Renault CEO Luca de Meo: how to save the car industry

In my view, this should be our top priority. We need a few clear principles and objectives, a plan and a dynamic review process so that we can constantly adapt, because what comes next will be no walk in the park.

As an antidote to the proliferation of diktats from the various authorities, let’s establish a one-stop shop for mobility and automotive regulations. Let’s foster the emergence of a framework of stable rules and standards across Europe, following the example of what the Chinese have successfully achieved.

Let’s put in place all the conditions for the emergence of structural projects and allow European champions to emerge in key technologies. Europe did it in the past: it is called Airbus.

It is just as urgent to finally coordinate the efforts of the many industries involved in the huge automotive transition that is already under way, because it is intertwined with challenges across other sectors, including those of the energy and digital sectors, which are undergoing their own revolutions.

For instance, the mining, chemicals, energy and manufacturing industries, plus infrastructure, national and local authorities all need to work together.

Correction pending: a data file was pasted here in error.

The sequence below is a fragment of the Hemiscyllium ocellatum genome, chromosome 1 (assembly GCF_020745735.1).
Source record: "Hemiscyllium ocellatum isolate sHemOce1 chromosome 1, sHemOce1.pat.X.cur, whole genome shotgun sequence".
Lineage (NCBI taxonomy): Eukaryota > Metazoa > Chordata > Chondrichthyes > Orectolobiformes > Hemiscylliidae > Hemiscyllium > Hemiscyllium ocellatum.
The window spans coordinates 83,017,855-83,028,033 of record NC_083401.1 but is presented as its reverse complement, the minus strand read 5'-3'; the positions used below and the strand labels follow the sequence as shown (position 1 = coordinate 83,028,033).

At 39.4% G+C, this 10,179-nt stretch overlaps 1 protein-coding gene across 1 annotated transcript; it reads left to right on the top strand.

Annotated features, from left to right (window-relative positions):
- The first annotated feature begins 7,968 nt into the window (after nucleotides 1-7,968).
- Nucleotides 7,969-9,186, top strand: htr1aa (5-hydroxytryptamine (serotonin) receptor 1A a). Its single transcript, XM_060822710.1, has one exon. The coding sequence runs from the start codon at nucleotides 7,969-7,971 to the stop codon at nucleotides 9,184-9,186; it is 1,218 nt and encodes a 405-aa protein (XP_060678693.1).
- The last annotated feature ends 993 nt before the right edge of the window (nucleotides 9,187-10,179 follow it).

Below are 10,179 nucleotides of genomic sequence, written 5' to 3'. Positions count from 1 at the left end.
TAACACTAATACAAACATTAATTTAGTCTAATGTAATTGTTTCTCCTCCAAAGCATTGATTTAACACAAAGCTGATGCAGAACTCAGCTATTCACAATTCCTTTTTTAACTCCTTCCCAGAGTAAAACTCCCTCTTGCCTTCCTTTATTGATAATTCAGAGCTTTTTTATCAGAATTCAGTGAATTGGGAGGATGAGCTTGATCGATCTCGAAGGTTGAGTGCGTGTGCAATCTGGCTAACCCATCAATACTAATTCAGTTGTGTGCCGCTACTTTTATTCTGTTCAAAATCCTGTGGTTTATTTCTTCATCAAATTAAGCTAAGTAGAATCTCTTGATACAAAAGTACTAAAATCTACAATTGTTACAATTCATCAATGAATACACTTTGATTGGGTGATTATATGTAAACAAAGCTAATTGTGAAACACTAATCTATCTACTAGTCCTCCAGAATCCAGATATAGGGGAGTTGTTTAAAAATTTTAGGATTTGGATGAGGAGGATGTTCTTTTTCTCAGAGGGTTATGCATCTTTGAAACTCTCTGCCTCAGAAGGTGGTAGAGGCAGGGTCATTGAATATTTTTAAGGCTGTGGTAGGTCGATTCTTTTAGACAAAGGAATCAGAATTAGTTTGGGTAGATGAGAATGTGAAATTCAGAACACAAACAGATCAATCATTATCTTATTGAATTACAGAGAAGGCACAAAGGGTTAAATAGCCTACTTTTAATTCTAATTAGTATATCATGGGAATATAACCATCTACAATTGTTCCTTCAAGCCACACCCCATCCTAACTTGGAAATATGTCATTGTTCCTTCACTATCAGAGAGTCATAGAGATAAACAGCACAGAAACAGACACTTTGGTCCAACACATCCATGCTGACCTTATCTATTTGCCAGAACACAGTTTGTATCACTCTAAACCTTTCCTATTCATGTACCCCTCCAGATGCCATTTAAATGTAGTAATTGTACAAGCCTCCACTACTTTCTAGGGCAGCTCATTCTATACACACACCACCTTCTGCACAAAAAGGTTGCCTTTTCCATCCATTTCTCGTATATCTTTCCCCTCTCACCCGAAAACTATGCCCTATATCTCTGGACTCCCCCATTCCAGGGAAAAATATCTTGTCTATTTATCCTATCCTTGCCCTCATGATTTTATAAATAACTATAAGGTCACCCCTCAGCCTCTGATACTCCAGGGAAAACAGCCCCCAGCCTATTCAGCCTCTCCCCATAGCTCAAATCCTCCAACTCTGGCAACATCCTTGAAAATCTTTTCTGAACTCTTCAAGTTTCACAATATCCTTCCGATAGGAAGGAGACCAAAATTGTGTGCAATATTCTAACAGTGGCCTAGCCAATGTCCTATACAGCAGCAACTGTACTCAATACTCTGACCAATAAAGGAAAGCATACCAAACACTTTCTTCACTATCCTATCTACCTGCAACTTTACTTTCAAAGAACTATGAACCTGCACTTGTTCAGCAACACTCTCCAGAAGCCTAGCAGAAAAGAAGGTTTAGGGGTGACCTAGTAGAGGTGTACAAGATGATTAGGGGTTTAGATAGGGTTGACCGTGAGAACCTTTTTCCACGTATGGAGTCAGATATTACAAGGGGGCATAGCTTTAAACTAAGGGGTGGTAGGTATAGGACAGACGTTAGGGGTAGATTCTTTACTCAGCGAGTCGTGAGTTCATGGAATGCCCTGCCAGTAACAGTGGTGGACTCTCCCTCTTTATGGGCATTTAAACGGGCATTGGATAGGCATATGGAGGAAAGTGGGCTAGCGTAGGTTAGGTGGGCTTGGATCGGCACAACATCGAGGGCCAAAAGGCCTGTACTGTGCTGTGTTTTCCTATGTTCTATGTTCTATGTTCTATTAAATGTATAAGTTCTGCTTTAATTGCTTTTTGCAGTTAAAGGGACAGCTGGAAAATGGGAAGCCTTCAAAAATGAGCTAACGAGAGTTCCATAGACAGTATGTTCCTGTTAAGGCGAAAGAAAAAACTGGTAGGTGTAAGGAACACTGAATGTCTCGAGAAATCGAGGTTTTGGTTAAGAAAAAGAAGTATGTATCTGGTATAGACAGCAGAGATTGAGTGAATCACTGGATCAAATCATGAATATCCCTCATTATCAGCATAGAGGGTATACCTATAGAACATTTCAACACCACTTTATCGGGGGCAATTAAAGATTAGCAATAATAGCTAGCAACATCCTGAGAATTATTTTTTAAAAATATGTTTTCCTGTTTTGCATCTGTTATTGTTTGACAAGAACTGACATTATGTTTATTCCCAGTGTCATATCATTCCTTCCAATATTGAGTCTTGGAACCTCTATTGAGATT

Their efforts have to be orchestrated across the entire value chain, from upstream to downstream. We also need to be alert to what our competitors are doing and to keep adapting. Faced with the challenge from China and the US, Europe must invent its own model.

A hybrid model between private initiative and public intervention should enable us first to protect and strengthen ourselves and then in the medium and long term go back on the offensive, always in a context of fairness and healthy competition.

European car makers are fully committed to decarbonisation: they are investing £200bn in electrification. But while they applaud the objective, they believe they should have a say about how it is achieved.

That could mean adopting a principle of technological neutrality, encouraging Europe’s 200 biggest cities to harmonise their mobility policies and setting up green economic development zones in each country to foster the emergence of industry or business clusters, where companies, innovators and suppliers can coexist to share resources and development.

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